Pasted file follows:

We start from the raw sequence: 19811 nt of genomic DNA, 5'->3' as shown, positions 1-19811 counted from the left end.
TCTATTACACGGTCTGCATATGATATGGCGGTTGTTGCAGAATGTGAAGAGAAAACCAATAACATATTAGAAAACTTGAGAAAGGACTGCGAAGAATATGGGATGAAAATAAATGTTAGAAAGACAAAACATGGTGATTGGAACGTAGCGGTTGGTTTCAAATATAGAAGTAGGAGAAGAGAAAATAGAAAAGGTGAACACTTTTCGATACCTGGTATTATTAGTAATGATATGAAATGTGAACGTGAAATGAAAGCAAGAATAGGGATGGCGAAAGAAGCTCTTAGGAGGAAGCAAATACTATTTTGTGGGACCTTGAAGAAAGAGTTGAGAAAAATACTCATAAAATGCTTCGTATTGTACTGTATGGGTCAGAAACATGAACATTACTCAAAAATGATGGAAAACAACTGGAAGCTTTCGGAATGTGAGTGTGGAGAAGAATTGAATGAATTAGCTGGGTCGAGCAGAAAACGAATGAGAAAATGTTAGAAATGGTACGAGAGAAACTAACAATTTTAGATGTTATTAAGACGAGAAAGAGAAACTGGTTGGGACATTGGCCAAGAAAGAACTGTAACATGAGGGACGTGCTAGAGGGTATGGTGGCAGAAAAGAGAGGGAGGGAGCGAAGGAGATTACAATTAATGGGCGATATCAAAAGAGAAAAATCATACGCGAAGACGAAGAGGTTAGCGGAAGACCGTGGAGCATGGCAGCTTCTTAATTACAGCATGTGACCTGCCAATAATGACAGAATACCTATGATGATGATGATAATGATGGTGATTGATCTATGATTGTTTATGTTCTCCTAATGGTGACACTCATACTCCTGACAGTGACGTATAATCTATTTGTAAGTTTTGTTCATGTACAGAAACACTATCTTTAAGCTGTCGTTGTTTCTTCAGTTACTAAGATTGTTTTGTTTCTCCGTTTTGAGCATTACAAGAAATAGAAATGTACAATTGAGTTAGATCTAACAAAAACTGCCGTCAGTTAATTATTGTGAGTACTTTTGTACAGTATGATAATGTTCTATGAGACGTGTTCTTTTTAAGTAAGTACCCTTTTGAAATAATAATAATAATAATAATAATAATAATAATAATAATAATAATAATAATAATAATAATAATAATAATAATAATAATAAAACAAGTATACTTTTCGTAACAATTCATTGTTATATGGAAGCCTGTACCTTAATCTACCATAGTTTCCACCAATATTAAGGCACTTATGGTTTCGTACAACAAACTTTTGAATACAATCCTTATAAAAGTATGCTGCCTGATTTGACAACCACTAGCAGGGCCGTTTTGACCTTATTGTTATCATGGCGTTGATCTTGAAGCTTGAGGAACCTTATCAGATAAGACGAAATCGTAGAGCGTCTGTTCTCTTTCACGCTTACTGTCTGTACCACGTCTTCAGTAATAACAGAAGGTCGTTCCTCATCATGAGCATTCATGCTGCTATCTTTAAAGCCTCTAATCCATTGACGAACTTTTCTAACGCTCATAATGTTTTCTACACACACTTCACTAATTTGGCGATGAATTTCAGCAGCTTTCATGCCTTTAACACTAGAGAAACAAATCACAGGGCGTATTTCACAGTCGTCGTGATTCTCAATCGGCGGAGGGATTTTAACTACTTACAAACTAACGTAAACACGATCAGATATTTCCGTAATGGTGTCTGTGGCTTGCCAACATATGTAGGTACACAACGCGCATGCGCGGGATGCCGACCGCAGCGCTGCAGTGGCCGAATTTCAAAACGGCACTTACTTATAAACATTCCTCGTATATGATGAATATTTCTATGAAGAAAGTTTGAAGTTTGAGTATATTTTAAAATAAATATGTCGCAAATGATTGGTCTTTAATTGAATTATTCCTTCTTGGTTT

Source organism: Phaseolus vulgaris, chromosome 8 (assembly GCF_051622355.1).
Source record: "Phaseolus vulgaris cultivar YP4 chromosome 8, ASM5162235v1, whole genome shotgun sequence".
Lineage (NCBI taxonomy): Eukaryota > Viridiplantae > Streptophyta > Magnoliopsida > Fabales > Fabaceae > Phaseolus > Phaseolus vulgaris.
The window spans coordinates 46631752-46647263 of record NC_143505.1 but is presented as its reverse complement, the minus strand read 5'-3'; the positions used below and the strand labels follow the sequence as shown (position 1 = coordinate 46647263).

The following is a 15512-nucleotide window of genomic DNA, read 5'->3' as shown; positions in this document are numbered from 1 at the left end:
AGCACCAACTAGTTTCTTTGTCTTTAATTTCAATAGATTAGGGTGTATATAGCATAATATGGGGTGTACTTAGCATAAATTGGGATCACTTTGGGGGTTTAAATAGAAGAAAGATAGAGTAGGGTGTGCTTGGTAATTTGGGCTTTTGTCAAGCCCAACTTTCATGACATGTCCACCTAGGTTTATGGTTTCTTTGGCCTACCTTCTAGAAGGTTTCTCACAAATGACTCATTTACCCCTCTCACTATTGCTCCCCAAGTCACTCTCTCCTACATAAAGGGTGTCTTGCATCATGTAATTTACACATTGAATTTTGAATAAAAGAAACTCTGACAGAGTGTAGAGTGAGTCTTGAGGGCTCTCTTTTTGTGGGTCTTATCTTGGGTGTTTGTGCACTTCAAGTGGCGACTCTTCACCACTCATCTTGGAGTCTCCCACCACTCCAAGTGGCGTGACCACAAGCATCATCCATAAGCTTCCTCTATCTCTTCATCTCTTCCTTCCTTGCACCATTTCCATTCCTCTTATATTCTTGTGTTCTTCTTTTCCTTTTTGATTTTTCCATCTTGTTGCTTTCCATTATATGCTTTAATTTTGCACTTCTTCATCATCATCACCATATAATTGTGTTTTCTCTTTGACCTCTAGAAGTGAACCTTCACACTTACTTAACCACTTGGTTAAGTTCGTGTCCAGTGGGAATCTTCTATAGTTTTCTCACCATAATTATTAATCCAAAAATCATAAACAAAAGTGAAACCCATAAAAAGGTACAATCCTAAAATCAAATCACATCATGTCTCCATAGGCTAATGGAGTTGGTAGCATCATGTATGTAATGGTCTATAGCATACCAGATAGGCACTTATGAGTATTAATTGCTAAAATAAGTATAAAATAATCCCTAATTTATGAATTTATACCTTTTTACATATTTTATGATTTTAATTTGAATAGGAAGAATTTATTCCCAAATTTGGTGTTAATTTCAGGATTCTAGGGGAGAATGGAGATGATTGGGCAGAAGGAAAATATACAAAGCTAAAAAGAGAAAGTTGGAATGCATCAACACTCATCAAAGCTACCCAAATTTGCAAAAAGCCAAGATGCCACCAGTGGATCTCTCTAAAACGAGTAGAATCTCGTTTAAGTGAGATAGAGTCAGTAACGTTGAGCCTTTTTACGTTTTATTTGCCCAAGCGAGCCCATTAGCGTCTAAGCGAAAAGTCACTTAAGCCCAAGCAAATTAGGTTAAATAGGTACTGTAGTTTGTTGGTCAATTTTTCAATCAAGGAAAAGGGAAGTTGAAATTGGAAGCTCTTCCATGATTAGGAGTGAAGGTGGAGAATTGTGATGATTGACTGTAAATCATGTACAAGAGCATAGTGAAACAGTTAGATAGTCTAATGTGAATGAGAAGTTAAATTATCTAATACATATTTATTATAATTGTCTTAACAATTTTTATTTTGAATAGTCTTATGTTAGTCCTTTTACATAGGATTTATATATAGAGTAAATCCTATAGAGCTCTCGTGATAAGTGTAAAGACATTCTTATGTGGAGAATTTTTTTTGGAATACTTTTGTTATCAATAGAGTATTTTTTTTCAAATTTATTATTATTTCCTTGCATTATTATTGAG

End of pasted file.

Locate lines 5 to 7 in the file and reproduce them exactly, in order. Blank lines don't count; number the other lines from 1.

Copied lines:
Lineage (NCBI taxonomy): Eukaryota > Viridiplantae > Streptophyta > Magnoliopsida > Fabales > Fabaceae > Phaseolus > Phaseolus vulgaris.
The window spans coordinates 46631752-46647263 of record NC_143505.1 but is presented as its reverse complement, the minus strand read 5'-3'; the positions used below and the strand labels follow the sequence as shown (position 1 = coordinate 46647263).

The following is a 15512-nucleotide window of genomic DNA, read 5'->3' as shown; positions in this document are numbered from 1 at the left end: